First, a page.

Bonn, Germany --- ESI-AFRICA.COM --- 07 June 2011 - Despite gaining 37GW last year to reach a total of 196GW "’ 2.5% of global electricity supply "’ global installation of wind power capacity has slowed down.
In 2010 the total installed global wind capacity reached some 196.63MW, showing sustained growth on 2009's 159,05MW, 2008's 120,903MW, and 2007's 93,930MW.
Despite this impressive increase, investment in new turbines in fact saw a decline in many parts of the world. For the first time in more than two decades the turbine market fell against the previous year to 37,642MW in 2010, down from38,312MW in 2009.
Global turnover for the sector reached US$55 billion in 2010, down 20% on the US$70 billion in 2009. This decrease was largely due to lower prices for wind turbines.
China accounted for more than half of the world wind energy market in 2010. In fact if China were excluded, the offshore sector would have shrunk by one third from 24,512MW to just 18,714MW. Still, installed wind capacity has more than doubled every third year "’ a trend which continues even in the face of the downturn.
Last year a total of 83 countries, one more than in 2009, used wind for electricity generation and 52 countries increased their total installed capacity, up from the 49 in the previous year.
Offshore wind capacity continued to grow in 2010 and was apparent in 12 countries, 10 of which were in Europe. Japan and China were the other two. The total global installed offshore wind capacity reached 3,117.6MW, of which 1,161.7MW was added in 2010, representing a growth rate of 59%.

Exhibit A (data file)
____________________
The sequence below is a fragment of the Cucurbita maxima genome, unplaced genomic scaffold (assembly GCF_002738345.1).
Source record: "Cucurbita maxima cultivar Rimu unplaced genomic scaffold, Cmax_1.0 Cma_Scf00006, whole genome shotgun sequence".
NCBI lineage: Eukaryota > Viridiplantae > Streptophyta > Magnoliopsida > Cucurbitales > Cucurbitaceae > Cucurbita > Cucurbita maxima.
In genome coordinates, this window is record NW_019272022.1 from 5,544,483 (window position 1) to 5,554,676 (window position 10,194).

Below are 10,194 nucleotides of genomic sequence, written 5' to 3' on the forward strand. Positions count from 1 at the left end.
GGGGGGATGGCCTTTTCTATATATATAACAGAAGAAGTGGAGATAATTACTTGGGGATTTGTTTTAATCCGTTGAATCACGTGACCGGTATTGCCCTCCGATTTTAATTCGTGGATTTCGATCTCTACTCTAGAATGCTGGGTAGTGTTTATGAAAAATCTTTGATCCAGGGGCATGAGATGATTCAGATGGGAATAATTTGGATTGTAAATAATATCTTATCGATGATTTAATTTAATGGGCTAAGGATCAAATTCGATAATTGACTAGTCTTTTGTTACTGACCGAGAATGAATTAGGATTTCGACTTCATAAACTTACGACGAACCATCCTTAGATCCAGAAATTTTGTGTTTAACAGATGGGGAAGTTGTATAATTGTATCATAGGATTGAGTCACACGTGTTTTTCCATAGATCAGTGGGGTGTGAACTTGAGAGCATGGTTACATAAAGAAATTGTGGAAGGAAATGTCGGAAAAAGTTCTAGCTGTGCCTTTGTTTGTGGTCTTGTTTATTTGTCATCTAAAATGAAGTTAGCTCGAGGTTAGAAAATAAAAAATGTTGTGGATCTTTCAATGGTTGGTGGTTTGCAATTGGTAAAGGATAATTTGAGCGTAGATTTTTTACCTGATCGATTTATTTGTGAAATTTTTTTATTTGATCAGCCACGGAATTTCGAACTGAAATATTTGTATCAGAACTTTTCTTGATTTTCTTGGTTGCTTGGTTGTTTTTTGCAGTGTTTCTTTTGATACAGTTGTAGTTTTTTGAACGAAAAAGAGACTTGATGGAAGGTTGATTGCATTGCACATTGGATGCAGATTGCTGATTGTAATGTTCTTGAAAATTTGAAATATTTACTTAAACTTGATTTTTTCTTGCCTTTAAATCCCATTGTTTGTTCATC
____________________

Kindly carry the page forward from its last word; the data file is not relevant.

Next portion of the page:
The total global installed wind capacity at the end of 2010 could potentially contribute 430 TWh annually, representing 2.5 percent of total global demand.
In spite of the need to reinforce national and international policies and to accelerate the deployment of wind power, the appetite for investment in wind power is strong and there are many projects in the pipeline. Further substantial growth can especially be expected in China, India, Europe and North America.
High growth rates can also be expected in several Latin American and new Asian and Eastern European markets. In the mid-term, some of the African countries will also see major investment.
Based on the current growth rates, the WWEA has revised its expectations for the future growth of the global wind capacity. It says that in 2015, a global capacity of 600GW is possible, and by the end of year 2020, at least 1500GW can be expected to be installed globally.